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F-22 Fighter Loses $79 Billion Advantage in Dogfights: Report

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posted on Jul, 31 2012 @ 06:15 PM
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So much misinformation going on here. The pencil in space vs the space pen blah blah blah, the Raptor is a waste of money 80 milliion blah blah blah know what you are talking about.

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posted on Jul, 31 2012 @ 06:15 PM
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I've read the thread and I'm going to try to put in terms of something I'm more familiar with - infantry combat.

To put the Raptor in those terms - would it be fair to say the Raptor is primarily an excellent sniper and can perform adequately at normal distance or CQ combat if needed?



posted on Jul, 31 2012 @ 06:32 PM
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You know that all this hypothesising is just wind.

The only test of the effectiveness of a warplane is in a real combat situation with all the stress, pressure and complexity. Exercises are useful, but ultimately they are artificial and contrived.

I have always been cautious of the claims made for stealth, not least because in the first Gulf War the British Royal navy were merrily tracking F117’s, much to the consternation of their fellow Americans who thought the planes were invisible.

The US will never decide to go to war with a technologically advanced enemy, so stealth aircraft are useful, because against the likes of Iraq et al stealth does mean invisibility. Getting into a fight with a nation who could deploy sophisticated systems and doctrines to foil steal is something the US would not do.

The F22 is the end of the line. The next step is unmanned platforms where size matters. Even the US needs to reign in these massively expensive projects because (frankly) the F22 is just too expensive.

Regards



posted on Jul, 31 2012 @ 06:41 PM
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reply to post by boncho
 


The fact is that the fighter pilots a passing thing . The Raptor would be a lot more agile with out all the pilot accessories such as ejection seat , extra support for that seat , pilot instruments , heads up display , pilot environment ,bubble canopy and all that extra fuel to carry that extra weight . The glamorous old days are over . The acquisition of targets with eye sight , the verifying friend or foe or decision when to engage the target is also gone . Also gone will be the pilot on the ground to fly that fighter remotely .
Split second decisions made autonomously by the vehicle or a coordinated effort by a linked group of vehicles would end conflicts very quickly Like the drones that fly over the USA , the way of the pilot is passing into history .



posted on Jul, 31 2012 @ 10:04 PM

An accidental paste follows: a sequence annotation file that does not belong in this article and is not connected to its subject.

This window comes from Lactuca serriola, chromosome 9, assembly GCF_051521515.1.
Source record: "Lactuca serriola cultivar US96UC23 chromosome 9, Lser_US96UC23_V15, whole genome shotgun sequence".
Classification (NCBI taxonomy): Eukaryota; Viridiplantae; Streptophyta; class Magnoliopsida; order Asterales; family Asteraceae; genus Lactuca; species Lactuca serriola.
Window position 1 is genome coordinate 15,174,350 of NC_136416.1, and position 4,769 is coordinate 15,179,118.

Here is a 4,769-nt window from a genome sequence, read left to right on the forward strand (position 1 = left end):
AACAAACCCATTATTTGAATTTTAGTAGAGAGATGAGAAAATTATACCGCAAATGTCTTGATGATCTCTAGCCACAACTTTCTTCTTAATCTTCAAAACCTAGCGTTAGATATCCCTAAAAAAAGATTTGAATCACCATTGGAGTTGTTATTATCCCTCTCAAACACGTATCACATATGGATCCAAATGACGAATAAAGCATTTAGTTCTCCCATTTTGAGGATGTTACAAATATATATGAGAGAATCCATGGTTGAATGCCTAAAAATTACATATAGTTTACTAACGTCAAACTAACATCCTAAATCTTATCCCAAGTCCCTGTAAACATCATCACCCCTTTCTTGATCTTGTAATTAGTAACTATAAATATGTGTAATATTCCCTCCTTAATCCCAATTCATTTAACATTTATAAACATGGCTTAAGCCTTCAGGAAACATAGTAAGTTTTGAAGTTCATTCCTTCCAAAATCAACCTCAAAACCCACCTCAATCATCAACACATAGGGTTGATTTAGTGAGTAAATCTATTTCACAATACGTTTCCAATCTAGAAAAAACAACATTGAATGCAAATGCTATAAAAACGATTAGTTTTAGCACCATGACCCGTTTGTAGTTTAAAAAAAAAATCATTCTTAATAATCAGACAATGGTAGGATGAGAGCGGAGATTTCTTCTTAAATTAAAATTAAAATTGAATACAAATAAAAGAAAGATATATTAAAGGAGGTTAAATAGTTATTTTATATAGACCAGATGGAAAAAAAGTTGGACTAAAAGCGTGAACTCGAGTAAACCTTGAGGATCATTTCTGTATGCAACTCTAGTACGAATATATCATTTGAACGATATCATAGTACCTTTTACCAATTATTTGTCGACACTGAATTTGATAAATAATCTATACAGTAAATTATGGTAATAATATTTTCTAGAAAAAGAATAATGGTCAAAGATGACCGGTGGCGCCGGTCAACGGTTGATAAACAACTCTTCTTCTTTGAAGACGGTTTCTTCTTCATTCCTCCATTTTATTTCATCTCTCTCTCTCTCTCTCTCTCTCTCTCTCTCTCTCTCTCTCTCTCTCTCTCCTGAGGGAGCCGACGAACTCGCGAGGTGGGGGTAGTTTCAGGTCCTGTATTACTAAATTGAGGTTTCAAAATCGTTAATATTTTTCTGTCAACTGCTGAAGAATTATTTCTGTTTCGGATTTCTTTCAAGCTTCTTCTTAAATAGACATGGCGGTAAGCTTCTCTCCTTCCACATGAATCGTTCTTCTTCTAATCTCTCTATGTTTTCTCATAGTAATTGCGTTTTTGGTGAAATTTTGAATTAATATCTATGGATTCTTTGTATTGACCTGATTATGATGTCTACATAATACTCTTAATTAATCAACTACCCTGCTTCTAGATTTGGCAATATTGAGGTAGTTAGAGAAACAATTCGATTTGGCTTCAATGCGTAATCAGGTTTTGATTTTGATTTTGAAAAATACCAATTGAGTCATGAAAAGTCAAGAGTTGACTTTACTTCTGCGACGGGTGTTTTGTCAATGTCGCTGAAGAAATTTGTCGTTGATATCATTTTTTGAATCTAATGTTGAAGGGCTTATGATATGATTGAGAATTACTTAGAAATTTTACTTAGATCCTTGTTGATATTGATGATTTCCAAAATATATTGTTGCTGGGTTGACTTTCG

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reply to post by edog11
 

Sorry to come in late but I had some underedumacated input and a couple questions.

If you can see it you can kill it. Mark 1 eyeballs on a swivel are the best imaging radar there is. Close in the matchup is way more equal. "Close in" is presumptuous in that "ideally" the raptor pilot should not be engaging at visual ranges. If he is he has been surprised by the enemy too? Or he is out of missiles and must rely on the "main gun". Does the raptor have one of those? Sounds like Vietnam scenario that played out to the enemies advantage when the fancy fire and forget hardware ran out and there was no gun to fall back on.

Those were very disturbing moments in the cockpit. All they could do in the F4 phantom was run at hi speed to save their ass. Once they brought back the gun, the situation improved.

I thought the F22 raptor was born of the success of the F117 over Baghdad that first night? The F117 was "stealthy" but used as a bomber that lacked maneuverability, range, and other stuff like vectored thrust and VTOL capability. So there was born the raptor that included all these "upgrades" but compromised again on overall fighter capabilities. They became so expensive they are now considered a "Hi value standoff asset" which limits its usefulness in any but "First Night Over Baghdad" type scenarios.

Jack of all trades, master of none... and expensive. Dunno, just my input from my limited knowledge.



posted on Jul, 31 2012 @ 10:15 PM
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A B2 stealth bomber is also toast if it flies 500m over a battery of AAA weapons built 60years ago.

And a sword still cuts bodies in half.

Technology may advance, but old tech still works really good.
It always depends, there are limitations and drawbacks to any tech no matter how advanced.
edit on 31-7-2012 by muzzleflash because: (no reason given)



posted on Jul, 31 2012 @ 11:01 PM
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The one thing modern warfare is moving away from is close proximity combat.

America could not fight another war where hand to hand or close proximity fighting was needed once there firepower ran out.